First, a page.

Welfare priorities for a ‘service on its knees’
16 May 2017
More than half (60%) of officers say that there is insufficient time to deliver a service to the public that they can be proud of, which is causing morale to be low, based on results from our welfare, demand and capacity survey.
Che Donald, PFEW lead for mental health was speaking on the first day of our annual conference about the impact that the demands and capacity of the job are having on police officers. The session on police welfare included further results from the survey, completed by nearly 16,000 officers last year. Some of the key findings of the survey are:
- 39% of police officers reported suffering from work-related stress - that compares worryingly to the UK workforce figure of 16%, and the UK civil service survey, of which just 14% of respondents said they viewed their job as very or extremely stressful
- 66% of officers indicated that their workload was too high
- 70% disagreed or strongly disagreed that they have enough time to engage in proactive policing
- 67% agreed or strongly agreed that they often had to work in crisis mode trying to do too much too quickly
- Almost all respondents (94%) considered that failure to meet minimum officer staffing levels had a ‘major' or ‘moderate’ effect on their ability to meet demand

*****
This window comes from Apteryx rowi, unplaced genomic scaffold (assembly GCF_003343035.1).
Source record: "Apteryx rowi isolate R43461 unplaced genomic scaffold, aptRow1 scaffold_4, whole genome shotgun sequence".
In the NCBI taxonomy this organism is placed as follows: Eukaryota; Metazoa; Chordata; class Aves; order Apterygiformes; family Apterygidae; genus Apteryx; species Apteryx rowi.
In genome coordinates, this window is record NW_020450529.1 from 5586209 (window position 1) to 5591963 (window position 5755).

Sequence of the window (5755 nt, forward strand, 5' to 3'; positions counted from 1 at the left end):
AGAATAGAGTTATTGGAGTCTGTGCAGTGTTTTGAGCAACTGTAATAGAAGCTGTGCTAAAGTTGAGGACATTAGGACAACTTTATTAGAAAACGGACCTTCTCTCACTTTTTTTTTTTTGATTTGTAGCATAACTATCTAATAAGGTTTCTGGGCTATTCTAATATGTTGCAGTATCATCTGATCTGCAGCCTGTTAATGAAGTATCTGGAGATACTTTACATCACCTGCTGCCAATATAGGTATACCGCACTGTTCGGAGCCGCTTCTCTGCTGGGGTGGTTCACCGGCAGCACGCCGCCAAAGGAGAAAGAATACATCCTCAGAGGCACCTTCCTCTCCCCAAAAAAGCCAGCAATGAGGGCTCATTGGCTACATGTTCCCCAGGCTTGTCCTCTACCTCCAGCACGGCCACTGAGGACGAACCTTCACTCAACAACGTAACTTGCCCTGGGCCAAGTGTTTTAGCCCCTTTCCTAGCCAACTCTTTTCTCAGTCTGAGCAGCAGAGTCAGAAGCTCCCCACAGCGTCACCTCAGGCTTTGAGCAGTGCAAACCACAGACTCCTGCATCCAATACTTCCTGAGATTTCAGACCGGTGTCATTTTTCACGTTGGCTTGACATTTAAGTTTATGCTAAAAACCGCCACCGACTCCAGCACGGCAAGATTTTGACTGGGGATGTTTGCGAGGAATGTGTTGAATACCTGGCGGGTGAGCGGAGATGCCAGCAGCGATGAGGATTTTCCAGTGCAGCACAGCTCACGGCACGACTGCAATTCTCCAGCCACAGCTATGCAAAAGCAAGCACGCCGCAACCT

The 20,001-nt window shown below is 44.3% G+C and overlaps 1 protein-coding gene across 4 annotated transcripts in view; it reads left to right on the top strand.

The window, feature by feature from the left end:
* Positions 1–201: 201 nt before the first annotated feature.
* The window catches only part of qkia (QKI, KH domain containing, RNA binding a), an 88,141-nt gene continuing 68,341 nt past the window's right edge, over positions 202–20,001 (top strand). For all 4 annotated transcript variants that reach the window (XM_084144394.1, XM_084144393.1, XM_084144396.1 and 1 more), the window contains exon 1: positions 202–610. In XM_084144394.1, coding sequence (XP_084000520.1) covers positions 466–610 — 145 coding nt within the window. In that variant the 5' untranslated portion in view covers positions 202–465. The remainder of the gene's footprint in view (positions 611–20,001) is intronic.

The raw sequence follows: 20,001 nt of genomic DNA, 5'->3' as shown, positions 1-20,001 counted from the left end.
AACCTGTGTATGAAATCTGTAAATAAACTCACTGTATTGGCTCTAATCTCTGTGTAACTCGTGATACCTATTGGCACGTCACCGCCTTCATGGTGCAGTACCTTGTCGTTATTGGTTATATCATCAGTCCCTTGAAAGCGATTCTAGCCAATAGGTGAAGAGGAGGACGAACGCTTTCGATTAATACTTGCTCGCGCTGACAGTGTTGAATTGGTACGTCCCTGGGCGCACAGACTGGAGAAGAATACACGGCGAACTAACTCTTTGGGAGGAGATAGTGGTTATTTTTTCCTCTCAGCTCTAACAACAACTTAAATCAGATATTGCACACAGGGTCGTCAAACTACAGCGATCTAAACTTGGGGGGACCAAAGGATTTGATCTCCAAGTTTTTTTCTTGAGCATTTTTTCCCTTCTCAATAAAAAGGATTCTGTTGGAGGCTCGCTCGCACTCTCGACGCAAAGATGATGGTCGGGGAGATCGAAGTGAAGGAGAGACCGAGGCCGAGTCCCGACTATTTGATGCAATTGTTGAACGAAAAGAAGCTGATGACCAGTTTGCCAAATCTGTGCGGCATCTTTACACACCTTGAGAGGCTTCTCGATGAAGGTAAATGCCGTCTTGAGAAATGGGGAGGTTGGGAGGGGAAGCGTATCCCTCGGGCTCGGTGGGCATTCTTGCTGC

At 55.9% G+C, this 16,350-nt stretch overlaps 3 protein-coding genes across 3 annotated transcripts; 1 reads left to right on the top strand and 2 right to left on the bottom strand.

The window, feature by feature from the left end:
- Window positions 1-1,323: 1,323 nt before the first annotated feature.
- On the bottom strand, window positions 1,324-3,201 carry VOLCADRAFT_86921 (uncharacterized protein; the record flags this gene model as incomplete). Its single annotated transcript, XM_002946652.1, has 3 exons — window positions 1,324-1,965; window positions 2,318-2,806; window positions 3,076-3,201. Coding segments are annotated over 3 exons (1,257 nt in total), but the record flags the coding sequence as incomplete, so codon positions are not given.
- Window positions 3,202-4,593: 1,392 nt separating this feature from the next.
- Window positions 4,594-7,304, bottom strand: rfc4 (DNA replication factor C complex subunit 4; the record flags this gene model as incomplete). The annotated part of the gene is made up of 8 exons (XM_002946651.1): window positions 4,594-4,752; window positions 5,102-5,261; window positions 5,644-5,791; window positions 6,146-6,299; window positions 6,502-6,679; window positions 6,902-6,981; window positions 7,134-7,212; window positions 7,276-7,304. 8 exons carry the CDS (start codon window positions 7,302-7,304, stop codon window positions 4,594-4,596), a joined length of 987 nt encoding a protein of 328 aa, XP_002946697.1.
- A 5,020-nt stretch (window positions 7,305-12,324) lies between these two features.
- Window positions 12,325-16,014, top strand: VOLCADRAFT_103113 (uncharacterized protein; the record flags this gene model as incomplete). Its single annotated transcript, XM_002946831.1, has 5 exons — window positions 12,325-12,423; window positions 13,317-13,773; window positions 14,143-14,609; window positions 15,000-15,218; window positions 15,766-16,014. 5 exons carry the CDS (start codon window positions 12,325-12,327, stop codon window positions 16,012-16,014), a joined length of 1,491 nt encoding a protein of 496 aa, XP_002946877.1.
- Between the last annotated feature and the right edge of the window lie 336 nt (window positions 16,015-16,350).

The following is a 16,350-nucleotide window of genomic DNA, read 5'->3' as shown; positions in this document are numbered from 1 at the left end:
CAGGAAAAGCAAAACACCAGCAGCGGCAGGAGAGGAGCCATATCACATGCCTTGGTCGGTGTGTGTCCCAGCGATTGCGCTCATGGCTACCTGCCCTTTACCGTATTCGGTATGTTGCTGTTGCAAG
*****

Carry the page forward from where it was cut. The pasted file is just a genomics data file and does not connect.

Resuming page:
- The vast majority of respondents (90%) admitted to working on one or more occasions while not well enough physically, and 65% worked while not feeling up to it mentally.
- Some 59% of respondents had used leave or holiday to get over a bout of physical or psychological ill-health.
Also speaking during the session (pictured right) were Chief Constable and Chair of NPCC Sara Thornton, Sir Tom Winsor and Matthew Scott, the APCC's lead for mental health. All were asked, what their plans were to help provide support to officers and a service that is on its knees. CC Thornton outlined her priorities and said that the NPCC's main focus was to engage better with officers, saying: "As they are the ones who are on the ground doing the job and sometimes it is not always a case of 'boss knows best'. Forces also need to ensure that officers can talk about mental health and not forget that officers are people and have feelings too."
During the session, a poll was undertaken via the event app, asking delegates: Is your force doing enough to provide access to the necessary assistance for officers and staff who need support for mental health - 86% responded that they felt that their force was not doing enough.
Mr Donald said: "As with any large organisation such as a police force, there exists a duty of care to look after your staff, one would therefore expect that there are sufficient facilities available to provide the appropriate level of support to officers when they need it. Sadly from the results of our welfare survey we found that this isn’t necessarily the case."
More on conference 2017